generally has had a definite edge over anything that Microsoft has
produced, and Java EE 6 is more of the same. But not necessarily by much
- Java web apps got a jump on MS in particular with JSF, but a few years
later MS levelled the playing field with ASP.NET MVC, and for a whole
spectrum of web apps these days I'd toss a coin to choose between JSF
2.x and ASP.NET MVC 2 or 3.

AHS
 
Reply With Quote
 
Stefan Ram
Guest
Posts: n/a
 
      06-10-2011
Arved Sandstrom <(E-Mail Removed)> writes:
>OT for CLJP: writing desktop apps in C# 4.0 and WPF (XAML heavy) is yet
>another eye-opener for me. I'm mostly a Java SE/Java EE guy and so every
>time I get a chance to do some pro work in C# it's refreshing.
>Particularly GUI work.


Last time I looked, the library did not even offered me
lay-out managers, and wanted me to specify the component
geometry in some screen unit.

I tried to code my way around this and build GUIs without a
hard-coded geometry.

For example, when I tried to create a form with a button,
an input field and an output field, I had to set its size
/manually/ (what a disgust, just look at the 5!):

form.Size = new System.Drawing.Size( button.Size.Width, 5 * input.Size.Height )

, and there was no default layout mangager which would do
this for me. But maybe I just did not known the most elegant
way to do this in C#?

 
Reply With Quote
 
Michael Wojcik
Guest
Posts: n/a
 
      06-11-2011
Arved Sandstrom wrote:
>
> I might note that I ran across one comment by an Axis 2 C developer
> where he said that the model to be followed was
>
> "typedef done inside the header and the struct declaration is in
> source...in a case you still want to move the struct to the header (it
> is not a much recommended approach in c programming) ... [Ed. How-To
> description of procedure follows]"
>
> Maybe I missed something in my years away from C, but those
> recommendations were new to me.


His description's not quite right, but incomplete structure
declarations are an important aspect of encapsulation in C.

Ignore any mention of "typedef" for a moment. typedef is a misnomer,
since it doesn't define a type, just an alias for an existing type.
(It's also of questionable utility. Some people think it's useful for
defining complex function-pointer types; I say if you don't understand
C's function-pointer syntax, don't write C code.)

In C, new types are defined using the struct keyword (and sometimes
union, but that's really just a specialized struct). The struct
keyword can do either or both of two things:

- define a structure type
- introduce a type name into the struct-tag namespace

The former is necessary if you want to inspect the contents of an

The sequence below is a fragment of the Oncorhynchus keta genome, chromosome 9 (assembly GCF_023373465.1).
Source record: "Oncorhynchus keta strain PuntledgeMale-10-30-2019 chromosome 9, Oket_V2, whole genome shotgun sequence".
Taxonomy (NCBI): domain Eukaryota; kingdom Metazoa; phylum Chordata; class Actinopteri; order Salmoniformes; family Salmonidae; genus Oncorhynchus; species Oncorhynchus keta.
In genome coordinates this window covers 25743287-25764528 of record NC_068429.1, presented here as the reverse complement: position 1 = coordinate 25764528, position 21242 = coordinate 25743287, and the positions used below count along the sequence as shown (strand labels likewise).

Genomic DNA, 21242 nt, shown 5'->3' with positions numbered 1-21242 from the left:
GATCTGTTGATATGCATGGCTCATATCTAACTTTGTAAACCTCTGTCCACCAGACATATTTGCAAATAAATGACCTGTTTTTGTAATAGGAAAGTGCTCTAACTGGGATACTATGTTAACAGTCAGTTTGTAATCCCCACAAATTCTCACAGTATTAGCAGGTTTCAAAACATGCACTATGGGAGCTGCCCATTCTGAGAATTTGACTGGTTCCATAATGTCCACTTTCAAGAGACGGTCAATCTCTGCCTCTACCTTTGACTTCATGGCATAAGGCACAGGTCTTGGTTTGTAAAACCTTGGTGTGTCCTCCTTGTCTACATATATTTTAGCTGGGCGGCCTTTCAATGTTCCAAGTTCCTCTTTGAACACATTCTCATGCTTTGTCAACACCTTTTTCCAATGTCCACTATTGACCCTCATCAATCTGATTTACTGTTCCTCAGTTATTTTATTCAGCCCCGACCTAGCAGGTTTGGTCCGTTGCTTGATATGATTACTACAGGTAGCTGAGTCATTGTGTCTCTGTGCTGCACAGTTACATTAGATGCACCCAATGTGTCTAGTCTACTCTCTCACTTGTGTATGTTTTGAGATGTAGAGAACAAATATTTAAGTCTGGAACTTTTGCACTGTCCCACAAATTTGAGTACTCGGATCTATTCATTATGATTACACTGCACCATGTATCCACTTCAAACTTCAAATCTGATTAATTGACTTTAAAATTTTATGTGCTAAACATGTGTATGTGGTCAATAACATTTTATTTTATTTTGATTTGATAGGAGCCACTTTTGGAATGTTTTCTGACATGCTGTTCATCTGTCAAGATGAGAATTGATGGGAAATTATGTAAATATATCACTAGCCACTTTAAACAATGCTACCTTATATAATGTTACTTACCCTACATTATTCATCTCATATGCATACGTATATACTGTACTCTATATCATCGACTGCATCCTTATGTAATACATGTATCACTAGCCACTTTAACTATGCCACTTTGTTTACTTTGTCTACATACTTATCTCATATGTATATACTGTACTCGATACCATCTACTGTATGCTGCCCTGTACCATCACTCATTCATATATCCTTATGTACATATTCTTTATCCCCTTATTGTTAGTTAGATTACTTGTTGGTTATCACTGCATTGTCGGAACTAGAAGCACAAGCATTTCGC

object of the type, evaluate its size or the size of the type, etc.
But it is not necessary to define certain derivative types, such as
the const-qualified equivalent type, or the associated pointer type.

The latter is what lets you encapsulate. In a header, you provide an
incomplete structure declaration and an API that uses the pointer type
derived from it:

struct foo;
struct foo *CreateFoo();
DoThingToFoo(struct foo *, ...);
PureFunctionOnFoo(const struct foo *, ...);
DeleteFoo(struct foo *);

Consumers of your API have no access to the implementation of struct
foo, so they're insulated from any changes to it. And since struct foo
* is a perfectly good object pointer, they can do whatever they'd do
with any other pointer, except dereference it.

(You can of course wrap "struct foo" in a typedef, if the people who
use your API are too lazy to type the word "struct".)

Note the initial "struct foo;" is necessary. Otherwise the use of an
unknown "struct foo" in the declarations of the API would only
introduce the type name in "prototype scope", which ends at the end of
each declaration. Prototype scope is basically useless.

This is a useful and fairly widely used technique - though not nearly
as widely as it should be. Of course, the API has to provide for
whatever its consumers need, since the consumers don't have direct
access to the contents of the structure, can't allocate or copy one, etc.

--
Michael Wojcik
Micro Focus
Rhetoric & Writing, Michigan State University
 
Reply With Quote
 
 
 
Reply

Thread Tools

Posting Rules
You may not post new threads
You may not post replies
You may not post attachments
You may not edit your posts

BB code is On
Smilies are On
[IMG] code is On
HTML code is Off
Trackbacks are On
Pingbacks are On
Refbacks are Off




Advertisments